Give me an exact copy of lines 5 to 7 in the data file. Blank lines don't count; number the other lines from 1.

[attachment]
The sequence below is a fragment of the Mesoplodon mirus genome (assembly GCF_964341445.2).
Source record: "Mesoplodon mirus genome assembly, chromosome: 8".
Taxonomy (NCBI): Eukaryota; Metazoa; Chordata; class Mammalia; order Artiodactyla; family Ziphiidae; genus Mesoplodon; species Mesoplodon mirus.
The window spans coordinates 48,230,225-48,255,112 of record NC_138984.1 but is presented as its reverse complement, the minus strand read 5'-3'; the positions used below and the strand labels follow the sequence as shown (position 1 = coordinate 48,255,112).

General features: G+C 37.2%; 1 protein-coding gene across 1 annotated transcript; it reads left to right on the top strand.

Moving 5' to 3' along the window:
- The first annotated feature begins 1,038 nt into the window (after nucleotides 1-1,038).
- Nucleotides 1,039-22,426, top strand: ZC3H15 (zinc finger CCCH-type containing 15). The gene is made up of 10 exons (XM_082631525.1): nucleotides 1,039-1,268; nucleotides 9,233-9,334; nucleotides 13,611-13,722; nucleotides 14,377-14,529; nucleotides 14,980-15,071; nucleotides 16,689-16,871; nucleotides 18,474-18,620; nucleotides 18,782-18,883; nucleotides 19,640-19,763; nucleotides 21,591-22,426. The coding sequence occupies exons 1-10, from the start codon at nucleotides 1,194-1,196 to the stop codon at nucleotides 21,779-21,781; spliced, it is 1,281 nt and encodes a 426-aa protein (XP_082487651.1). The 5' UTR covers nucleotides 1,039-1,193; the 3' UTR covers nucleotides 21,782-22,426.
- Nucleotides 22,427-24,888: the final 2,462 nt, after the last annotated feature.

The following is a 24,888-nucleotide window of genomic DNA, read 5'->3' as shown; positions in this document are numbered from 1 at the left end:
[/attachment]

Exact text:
General features: G+C 37.2%; 1 protein-coding gene across 1 annotated transcript; it reads left to right on the top strand.

Moving 5' to 3' along the window:
- The first annotated feature begins 1,038 nt into the window (after nucleotides 1-1,038).